And we do see and hear many familiar things:

Karl Urban as Dr. McCoy! Absolutely transformed (you do not see any √Čomer at all), as if he were channeling DeForest Kelley. And it wasn’t just the “My God, Jim!” or the “Damnit, man!” or the “I’m a doctor! Not a physicist!” It was the specifics of his enunciation and posture, that space fearing, crotchety old man in a not so old man’s body.

Simon Pegg as Scotty! “I’m giving you all she’s got, captain!” at that crucial moment in which the ship can potentially fly apart at the seams, throwing wild theories into the air and throwing his hands up as he does. As I’ve said before, I don’t really recall Scotty in ST:TOS being so witty and comedic as he became in the feature films, so I might just have to revisit the episodes. Still, it’s that Scotty energy I love, that lightness even in the most dire situations.

What to say about John Cho. Dig if you will this picture: Hikaru Sulu fencing (of course) against a Romulan upon a giant Romulan planet drilling drill, after a hell of an adrenaline rush space dive scene (in which a red shirt bit it big time). With a high tech collapsible advanced metallurgy katana. I do wish we could have actually seen a more physical fight here, though I do not see John as that physical an actor (as in, how Karl Urban is a physical actor, though he wasn’t utilized as such here).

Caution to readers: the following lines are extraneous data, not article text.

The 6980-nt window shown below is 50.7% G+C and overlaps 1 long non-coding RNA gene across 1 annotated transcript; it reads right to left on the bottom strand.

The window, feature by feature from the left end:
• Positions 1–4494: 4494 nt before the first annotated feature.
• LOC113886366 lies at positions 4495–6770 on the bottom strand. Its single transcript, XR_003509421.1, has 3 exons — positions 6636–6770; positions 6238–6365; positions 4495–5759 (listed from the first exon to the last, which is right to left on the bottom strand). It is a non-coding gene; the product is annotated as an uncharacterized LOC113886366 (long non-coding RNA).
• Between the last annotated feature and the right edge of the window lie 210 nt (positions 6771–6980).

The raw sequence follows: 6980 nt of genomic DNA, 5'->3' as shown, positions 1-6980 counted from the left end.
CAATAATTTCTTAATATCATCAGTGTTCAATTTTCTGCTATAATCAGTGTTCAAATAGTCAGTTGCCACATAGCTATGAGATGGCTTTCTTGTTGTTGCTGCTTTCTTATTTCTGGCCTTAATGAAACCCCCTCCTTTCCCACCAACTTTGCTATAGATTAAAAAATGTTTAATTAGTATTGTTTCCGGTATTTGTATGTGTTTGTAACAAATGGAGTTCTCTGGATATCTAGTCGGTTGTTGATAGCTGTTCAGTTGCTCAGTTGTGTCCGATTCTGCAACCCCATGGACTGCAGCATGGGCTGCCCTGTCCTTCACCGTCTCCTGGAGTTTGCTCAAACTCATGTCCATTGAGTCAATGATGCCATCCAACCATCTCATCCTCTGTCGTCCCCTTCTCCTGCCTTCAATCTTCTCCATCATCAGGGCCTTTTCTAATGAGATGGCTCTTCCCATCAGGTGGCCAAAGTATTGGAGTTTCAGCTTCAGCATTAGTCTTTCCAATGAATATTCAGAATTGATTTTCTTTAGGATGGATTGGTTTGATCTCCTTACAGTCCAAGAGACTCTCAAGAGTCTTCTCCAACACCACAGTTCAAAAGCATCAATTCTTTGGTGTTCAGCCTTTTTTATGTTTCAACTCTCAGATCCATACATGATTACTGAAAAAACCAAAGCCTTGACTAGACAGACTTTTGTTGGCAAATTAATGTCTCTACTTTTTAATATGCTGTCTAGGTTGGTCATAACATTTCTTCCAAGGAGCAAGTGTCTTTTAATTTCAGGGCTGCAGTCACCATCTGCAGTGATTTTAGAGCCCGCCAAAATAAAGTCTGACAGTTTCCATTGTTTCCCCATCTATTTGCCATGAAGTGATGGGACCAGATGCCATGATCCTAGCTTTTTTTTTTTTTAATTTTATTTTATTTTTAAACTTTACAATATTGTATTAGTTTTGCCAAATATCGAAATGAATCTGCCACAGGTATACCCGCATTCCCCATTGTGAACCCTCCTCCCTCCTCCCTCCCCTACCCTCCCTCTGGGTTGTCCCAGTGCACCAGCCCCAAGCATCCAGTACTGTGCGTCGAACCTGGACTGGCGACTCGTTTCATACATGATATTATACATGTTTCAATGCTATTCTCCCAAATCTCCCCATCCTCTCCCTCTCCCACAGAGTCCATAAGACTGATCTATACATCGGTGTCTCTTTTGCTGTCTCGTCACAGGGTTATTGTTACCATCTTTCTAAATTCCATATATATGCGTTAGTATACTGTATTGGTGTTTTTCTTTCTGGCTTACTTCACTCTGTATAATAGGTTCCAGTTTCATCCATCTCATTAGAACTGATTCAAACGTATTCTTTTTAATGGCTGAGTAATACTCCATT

Last thing for now. There is no breathing room in this film, not even in its light or comedic moments. It’s just full throttle the whole way. This is not a complaint. This Trekkie came out of yesterday’s IMAX screening (mini-IMAX in Emeryville) pleased. Add to this Leonard Nimoy, and the film’s sweetness I think came together quite nicely.

8 thoughts on “Geek Pop: Star Trek

  1. I concur with everything you’ve written. I talked about this in my review (mljblog.wordpress.com) how fantastic this movie is, especially Spock. For me, Spock made the movie for me, particularly his relationship with Uhura. I love those two together. I congratulate J.J. Abrams and the writers for making a fantastic movie with few flaws.

  2. it would seem that Chris Pine’s Capt. Kirk encapsulates all that Capt. Kirk was meant to be more than William Shatner’s version

  3. Yes, Spock is very hot in this movie and in canon because you know that he’s suppressing centuries of Vulcan rage as well as dealing with his outkastness. But I’m hoping the new films will get rid of the tragic mulatto thing that popped up too often in TOS and go for total hybrid vigor instead. Acculturation is a beautiful thing, people!

  4. Hey Valerie, yes I am with this – no more “tragic mulatto” please. It did become something of a theme in TOS and even to some extent in the later series, those in-betweeners like Worf, Deanna Troi, Seven of Nine et al. I am hoping to see more characters fleshed out and/or driven by their political and spiritual beliefs/principles, i.e. writers not relying on racial cliches and cheap psychoanalysis (you know, characters emotionally wounded in youth turning out to be tyrants in their adult lives).

  5. Pingback: Geek Love: Star Trek and Hybridity Revisited « beyondasiaphilia

  6. Ha, ha, I was led into this by your “Terminator” review, which by the way I think is right-on (even though I have yet to see said movie — I can’t believe my chutzpah!).

    Oh, the hotness of Spock. Truly. WIRED magazine said the “repressed Vulcan” angle was very clich√©. I, on the other hand, think none of that was in Spock Prime. But it’s everywhere in Quinto’s.